Myth 4: Resistant Head Lice
Parents spend a fortune on miracle-cure chemicals designed to kill lice, trusting that these expensive products will end their misery. Time after time, they're disappointed with the results. Often their initial optimism is dashed when they find lice within days of treatment; sometimes head lice don't reappear for two to three weeks.
Parents get no explanation for these failures, but they hear vague stories in the news about "resistant" or mutant lice, that is, lice that don't die the minute you zap them with chemicals.
At best we can be suspicious because some head lice seem to survive chemical treatment; at worst it's misinformation. We just don't know what's happening. We know the case of head lice is not being "cured" but we don't know why.
Finding out whether lice have genetically changed would take millions of dollars worth of research, and who's going to pay for that? Not the drug companies-they don't want to know if their chemicals are becoming ineffective.
Independent researchers can do a few field studies, but they can't raise much money because head lice are harmless and just aren't a research priority. But it's great if parents believe in resistant or mutant lice because that puts the blame on the lice, not the drug companies.
What's really happening is that treatments are failing.For whatever reason, the child still has head lice, so the treatment was less than perfect.
If you set out to cure a case of head lice by killing the lice, you have to be 100-percent effective. Every treatment has to kill every egg and every louse every time. Boy is that a tough challenge.
Oh yes, and it has to be harmless to everything else. Clever kind of poison, eh?
You see you can't nearly cure head lice, just like you can't nearly open a Coke or nearly get across the street safely. You have to succeed 100 percent or you fail totally.
Just one egg or louse that wasn't given enough poison or was in the wrong place where the treatment didn't reach, and you have failed.
Sure, they might be resistant, but it's just as likely they just didn't get the right dose. Either way, the result is the same: live lice.
A wonderful lady told me a story about when she went to college-her first time away from her rather strict parents. She and her new roommates headed for the drugstore and bought hair coloring and highlighting kits with peroxide for a girls' night in.
After several hours locked in the bathroom they emerged. And about
the results?"Not exactly like the Clairol ads" is all she
This had made her think about all the head lice treatments that she had used on her kids that had failed. She realised that getting that coloring solution evenly throughout her hair needed skill.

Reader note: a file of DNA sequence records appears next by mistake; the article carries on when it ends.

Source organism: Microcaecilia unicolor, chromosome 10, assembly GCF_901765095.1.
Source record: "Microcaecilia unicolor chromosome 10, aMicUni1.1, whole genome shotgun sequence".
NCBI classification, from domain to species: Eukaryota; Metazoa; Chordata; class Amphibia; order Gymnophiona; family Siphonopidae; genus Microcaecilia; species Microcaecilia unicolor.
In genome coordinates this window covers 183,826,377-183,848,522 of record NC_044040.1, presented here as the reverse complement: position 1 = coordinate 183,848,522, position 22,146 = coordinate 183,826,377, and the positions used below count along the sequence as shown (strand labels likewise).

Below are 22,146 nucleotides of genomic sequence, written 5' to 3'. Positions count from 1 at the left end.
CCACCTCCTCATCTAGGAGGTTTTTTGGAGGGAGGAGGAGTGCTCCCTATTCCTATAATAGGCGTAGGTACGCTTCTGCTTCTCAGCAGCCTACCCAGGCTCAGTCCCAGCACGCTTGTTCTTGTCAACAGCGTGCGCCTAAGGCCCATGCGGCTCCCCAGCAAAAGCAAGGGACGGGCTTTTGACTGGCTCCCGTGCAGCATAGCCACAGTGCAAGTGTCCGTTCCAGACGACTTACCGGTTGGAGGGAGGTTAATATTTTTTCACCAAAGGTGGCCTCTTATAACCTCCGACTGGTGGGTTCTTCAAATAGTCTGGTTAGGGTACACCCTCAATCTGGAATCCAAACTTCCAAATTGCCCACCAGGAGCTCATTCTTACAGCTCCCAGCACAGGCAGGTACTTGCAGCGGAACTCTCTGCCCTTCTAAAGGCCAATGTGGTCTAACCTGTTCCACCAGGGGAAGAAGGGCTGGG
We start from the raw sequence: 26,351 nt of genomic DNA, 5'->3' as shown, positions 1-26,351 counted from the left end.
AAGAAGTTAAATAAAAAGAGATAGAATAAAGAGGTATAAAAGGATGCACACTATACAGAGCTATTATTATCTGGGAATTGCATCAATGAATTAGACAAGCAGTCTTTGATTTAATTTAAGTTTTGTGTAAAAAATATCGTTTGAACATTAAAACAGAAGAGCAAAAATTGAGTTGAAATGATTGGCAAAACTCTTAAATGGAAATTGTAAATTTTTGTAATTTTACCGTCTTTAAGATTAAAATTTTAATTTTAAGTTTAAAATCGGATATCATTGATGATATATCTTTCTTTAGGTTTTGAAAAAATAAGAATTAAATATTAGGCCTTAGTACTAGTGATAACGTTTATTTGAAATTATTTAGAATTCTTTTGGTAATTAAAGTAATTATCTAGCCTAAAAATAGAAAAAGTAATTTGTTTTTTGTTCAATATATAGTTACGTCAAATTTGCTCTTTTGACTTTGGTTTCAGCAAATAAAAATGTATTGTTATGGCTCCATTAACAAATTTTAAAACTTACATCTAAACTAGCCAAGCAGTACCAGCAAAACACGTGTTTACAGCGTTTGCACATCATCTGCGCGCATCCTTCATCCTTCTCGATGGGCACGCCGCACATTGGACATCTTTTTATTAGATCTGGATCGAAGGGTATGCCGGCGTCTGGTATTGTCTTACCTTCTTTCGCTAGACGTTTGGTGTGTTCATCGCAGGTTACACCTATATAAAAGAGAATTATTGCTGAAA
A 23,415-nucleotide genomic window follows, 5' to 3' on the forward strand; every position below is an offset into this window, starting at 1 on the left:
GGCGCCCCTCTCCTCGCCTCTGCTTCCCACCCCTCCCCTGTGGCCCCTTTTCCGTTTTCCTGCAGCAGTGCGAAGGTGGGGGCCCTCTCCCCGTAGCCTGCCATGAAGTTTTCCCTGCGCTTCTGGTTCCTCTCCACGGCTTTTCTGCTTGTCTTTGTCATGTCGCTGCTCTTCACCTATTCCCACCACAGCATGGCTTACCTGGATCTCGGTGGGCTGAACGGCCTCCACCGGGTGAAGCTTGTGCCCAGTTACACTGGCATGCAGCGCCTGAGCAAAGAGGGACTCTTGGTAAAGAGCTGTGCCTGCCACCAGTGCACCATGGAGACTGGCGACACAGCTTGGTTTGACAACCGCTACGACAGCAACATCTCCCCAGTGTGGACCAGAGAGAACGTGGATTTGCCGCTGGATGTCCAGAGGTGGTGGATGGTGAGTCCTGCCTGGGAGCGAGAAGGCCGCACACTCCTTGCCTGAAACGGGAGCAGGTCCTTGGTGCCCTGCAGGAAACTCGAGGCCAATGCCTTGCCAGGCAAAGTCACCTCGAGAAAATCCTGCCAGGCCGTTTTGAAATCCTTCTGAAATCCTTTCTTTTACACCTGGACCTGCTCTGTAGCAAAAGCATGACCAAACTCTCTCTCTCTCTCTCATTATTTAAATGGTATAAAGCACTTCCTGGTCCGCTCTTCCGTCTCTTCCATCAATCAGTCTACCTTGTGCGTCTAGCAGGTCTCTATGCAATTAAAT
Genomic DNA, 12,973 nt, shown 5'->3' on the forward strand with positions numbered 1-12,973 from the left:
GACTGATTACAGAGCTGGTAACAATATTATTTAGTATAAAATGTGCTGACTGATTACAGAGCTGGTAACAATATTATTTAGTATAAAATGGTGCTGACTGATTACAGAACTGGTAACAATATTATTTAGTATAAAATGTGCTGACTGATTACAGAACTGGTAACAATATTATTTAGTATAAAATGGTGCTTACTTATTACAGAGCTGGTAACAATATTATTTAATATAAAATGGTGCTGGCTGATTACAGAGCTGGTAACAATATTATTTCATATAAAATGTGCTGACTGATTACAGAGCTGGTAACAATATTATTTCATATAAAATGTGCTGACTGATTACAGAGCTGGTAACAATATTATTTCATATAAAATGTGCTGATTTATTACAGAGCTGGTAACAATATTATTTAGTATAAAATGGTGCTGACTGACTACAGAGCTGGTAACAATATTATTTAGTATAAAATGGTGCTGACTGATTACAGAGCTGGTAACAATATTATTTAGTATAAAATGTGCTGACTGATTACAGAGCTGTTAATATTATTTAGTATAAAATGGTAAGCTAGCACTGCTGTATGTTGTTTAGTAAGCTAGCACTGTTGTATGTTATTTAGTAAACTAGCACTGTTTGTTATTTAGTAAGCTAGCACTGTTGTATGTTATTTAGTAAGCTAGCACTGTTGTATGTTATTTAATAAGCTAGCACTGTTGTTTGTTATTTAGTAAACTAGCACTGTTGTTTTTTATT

It suddenly hit her just how difficult it was going to be applying a clear liquid or mousse head lice treatment to a squirming, reluctant child.
She realized that she was probably getting much more head lice treatment in some places than others. This is probably what happens to most of us, most of the time. We just miss some of the little critters. But, and this is a big but-how do we know? The packet just says "Check the hair after treating." How exactly do we check?
Without providing parents with a reliable method of checking the products' success (or failure), the drug companies just leave them guessing. Parents must wait to see if their children are lice-free or watch for the next generation of head lice to burst upon them in two or three weeks.
That just keeps them in the vicious circle of banishment/treatment/waiting, and offers no reliable, effective cure
Running a ultra fine comb with the NITMIX Wet Combing Aid through your child's hair will reveal and remove any stragglers, and ensure that reinfestation doesn't occur.
It's easy, and it's reliable-you'll know right away whether you've gotten all the lice and nits, and if you haven't, it removes them then and there.
Read more about this in the Frequently Asked Questions section at www.nitmix.co.uk
Next want to let rip at the worst time-waster of them all:
Cleaning the house. HUGE Myth
References from the video.
Center for Disease Control, www.cdc.gov/parasites/lice/head/prevent.html
Head lice are not found on floors in primary school classrooms
Head lice on pillows, and strategies to make a small risk even less